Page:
Nato struggles to muster extra troops for Afghanistan

Nato generals today struggled to persuade allies to provide an extra 2,000 troops urgently sought by commanders caught unawares by the ferocity of Taliban resistance to the alliance push into southern Afghanistan.

Nato generals today struggled to persuade allies to provide an extra 2,000 troops urgently sought by commanders caught unawares by the ferocity of Taliban resistance to the alliance push into southern Afghanistan.

The alliance, created to defend Europe against Soviet attack, has been forced into the first major land battle in its 57-year history as Taliban insurgents defy a drive by 8,000 British-led Nato troops into the southern heartlands of Afghanistan’s Islamist former rulers.

Nato commanders acknowledge being surprised by the level of resistance. They called a conference at the alliance’s military headquarters in southern Belgium to try to muster reinforcements and extra air cover in an effort to crush the Taliban before they slip back to mountain hideaways for the winter.

Prime Minister Tony Blair urged other allies to support the mission.

“It is important that the whole of Nato regards this as their responsibility,” Blair said in London. “Nato is looking at what further requirements there are, and Nato and Nato countries have got a duty to respond to that.”

However, European allies, with thousands of troops already committed elsewhere in Afghanistan or in Iraq, Kosovo, Bosnia, Congo and most recently Lebanon, are wary of sending more to the battlefields of Kandahar and Helmand, where recent fighting has killed more than 30 Nato troops and hundreds of militants.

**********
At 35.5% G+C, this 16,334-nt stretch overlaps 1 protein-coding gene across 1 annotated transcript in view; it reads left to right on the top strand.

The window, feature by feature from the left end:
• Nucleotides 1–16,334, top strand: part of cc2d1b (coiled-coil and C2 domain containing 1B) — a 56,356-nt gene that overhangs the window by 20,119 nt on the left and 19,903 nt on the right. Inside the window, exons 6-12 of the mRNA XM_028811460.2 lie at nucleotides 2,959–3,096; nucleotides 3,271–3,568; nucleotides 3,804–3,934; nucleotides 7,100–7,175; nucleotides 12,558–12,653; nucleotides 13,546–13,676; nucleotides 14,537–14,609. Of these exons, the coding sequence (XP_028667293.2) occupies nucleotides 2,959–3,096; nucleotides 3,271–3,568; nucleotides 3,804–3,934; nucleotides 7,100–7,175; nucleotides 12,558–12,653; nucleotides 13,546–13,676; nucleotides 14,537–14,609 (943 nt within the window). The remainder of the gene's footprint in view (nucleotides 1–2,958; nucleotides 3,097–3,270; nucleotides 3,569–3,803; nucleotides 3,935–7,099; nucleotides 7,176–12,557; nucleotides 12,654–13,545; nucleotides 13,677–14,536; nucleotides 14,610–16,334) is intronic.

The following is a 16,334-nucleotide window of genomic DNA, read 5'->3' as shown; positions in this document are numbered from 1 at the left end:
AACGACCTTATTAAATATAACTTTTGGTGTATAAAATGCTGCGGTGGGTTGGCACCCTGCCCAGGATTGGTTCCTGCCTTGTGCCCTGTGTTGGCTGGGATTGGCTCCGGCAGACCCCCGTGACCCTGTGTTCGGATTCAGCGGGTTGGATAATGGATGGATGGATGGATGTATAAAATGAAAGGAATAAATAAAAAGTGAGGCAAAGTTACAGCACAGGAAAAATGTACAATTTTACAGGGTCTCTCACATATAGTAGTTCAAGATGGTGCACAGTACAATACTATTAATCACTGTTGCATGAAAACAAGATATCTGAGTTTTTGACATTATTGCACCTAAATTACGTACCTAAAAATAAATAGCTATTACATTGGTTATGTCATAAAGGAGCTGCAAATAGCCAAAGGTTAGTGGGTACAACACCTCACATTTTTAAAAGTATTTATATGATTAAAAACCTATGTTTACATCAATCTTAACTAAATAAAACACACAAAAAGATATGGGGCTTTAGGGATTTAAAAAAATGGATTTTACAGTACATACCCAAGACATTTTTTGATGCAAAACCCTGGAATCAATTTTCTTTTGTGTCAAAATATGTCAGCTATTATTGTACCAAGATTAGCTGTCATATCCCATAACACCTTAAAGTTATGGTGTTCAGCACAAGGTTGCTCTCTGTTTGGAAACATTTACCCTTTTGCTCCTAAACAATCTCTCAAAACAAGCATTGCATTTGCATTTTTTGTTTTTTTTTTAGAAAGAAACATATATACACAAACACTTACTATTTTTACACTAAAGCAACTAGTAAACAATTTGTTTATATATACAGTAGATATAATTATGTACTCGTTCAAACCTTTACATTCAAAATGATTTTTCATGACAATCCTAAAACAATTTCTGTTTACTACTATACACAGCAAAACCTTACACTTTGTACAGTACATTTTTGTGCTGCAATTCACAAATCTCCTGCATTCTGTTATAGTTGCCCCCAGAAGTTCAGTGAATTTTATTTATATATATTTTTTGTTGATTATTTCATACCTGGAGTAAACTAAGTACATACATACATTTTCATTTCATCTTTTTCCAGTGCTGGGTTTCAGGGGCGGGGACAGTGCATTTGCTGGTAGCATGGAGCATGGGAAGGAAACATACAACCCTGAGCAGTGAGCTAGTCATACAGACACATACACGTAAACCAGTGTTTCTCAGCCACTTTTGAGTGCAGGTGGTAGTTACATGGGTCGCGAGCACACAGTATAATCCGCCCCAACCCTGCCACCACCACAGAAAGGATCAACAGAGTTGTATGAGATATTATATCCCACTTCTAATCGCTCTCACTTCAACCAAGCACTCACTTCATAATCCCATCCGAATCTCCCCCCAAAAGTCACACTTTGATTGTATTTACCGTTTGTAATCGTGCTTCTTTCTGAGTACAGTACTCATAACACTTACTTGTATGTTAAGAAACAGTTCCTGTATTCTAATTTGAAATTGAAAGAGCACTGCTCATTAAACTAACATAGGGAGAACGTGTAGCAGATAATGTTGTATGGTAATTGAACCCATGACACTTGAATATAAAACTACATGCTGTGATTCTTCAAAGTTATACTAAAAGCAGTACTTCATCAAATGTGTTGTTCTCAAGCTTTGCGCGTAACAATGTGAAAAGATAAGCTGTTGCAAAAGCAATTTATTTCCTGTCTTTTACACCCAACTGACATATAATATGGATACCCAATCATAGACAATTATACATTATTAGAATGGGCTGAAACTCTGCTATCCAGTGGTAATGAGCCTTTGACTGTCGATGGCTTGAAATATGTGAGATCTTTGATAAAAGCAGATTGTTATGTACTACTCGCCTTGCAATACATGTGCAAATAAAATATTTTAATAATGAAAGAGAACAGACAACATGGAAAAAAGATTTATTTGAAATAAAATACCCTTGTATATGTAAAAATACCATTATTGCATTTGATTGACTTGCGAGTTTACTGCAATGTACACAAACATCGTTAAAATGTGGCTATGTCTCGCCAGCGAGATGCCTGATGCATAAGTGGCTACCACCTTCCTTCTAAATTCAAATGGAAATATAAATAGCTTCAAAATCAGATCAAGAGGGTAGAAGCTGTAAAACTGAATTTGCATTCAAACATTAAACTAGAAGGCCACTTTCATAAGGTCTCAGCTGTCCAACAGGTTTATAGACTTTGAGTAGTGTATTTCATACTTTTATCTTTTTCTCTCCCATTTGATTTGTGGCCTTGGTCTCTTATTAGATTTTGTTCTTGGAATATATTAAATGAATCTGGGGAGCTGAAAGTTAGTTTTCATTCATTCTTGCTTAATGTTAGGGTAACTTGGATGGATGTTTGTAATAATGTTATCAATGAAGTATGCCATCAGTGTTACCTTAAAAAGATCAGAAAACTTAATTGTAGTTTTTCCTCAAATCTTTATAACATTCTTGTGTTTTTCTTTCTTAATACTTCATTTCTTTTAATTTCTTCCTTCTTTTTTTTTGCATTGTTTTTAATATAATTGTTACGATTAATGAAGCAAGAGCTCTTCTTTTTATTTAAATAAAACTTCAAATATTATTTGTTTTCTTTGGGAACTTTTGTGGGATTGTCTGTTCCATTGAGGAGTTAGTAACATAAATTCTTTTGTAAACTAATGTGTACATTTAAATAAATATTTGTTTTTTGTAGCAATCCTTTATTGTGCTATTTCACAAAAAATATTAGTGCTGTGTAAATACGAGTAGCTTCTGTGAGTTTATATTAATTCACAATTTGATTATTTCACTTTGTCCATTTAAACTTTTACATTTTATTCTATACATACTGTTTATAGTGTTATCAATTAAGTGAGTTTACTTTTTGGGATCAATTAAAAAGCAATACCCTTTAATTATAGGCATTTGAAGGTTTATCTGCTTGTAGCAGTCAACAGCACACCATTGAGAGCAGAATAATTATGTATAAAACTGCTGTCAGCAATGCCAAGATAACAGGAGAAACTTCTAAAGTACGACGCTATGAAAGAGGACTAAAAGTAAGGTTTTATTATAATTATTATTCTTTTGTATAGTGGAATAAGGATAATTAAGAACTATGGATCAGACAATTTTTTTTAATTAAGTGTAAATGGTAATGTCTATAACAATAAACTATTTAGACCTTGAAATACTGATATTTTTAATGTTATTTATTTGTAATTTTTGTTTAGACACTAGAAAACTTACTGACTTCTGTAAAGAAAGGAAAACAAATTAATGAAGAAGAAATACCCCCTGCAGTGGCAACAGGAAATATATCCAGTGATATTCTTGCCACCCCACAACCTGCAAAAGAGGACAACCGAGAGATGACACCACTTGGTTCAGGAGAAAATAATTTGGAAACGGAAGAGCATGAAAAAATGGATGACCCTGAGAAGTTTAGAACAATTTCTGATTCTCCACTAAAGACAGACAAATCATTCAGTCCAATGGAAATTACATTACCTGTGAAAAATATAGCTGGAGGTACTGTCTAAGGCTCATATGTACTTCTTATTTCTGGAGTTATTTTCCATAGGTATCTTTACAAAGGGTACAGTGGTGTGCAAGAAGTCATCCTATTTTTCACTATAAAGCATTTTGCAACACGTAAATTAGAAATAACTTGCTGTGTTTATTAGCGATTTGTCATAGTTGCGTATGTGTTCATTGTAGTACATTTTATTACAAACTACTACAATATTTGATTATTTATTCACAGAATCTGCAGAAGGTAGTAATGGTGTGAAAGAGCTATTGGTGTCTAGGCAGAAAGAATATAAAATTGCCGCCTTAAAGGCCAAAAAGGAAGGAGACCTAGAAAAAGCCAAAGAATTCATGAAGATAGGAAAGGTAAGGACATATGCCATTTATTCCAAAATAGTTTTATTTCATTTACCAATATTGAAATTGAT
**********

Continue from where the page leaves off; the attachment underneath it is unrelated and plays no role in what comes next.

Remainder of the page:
Nato’s top operational commander, US Gen James Jones, made the appeal for more troops last week, saying the force was about 15 per cent short of full strength.

He said Taliban forces had switched tactics and were launching conventional battles against Nato’s troops and their Afghan army allies in the south, rather than relying on hit-and-run attacks.

In response, Nato has gone on the offense with a campaign dubbed Operation Medusa, that began on September 2, to drive into Taliban strongholds.

Jones said the extra troops could help deliver a decisive blow to the Taliban in the region.

The Nato force in the south is led by Britain, which has about 4,500 troops in Afghanistan. It is backed by about 2,000 each from Canada, the Netherlands and United States and smaller contingents from Romania, Denmark and others.

Pressure has been mounting on other major allies to do more.

However, France and Italy have recently committed to taking lead roles in the UN peacekeeping force in Lebanon; Germany is already playing a leading peacekeeping role in northern Afghanistan with 2,600 troops and does not want them drawn into the southern fighting; and Turkey’s Chief of Staff Gen.

Yasar Buyukanit last week ruled out sending any combat troops to supplement the 900 Turkish soldiers helping with reconstruction in Kabul.

Military analysts say the increasing international commitments on overstretched European militaries mean Nato will find it hard to raise more troops.

“The signs are not particularly good for a rapid response,” said Timothy Garden of London’s Chatham House think tank. “This has been going on in different theatres for years and years now, really since 1999 in Kosovo, and all our militaries are getting pretty threadbare.”

Nato has bout 20,000 troops across Afghanistan, but most of them are committed to peacekeeping and reconstruction operations in Kabul and the relatively peaceful northern and western regions.

Nato commanders are frustrated that some governments won’t allow those troops to be moved into the southern combat zones.

They have taken heart from a strong performance from Afghan army troops and have expressed confidence that the Taliban will be unable to sustain such high casualty figures for long.

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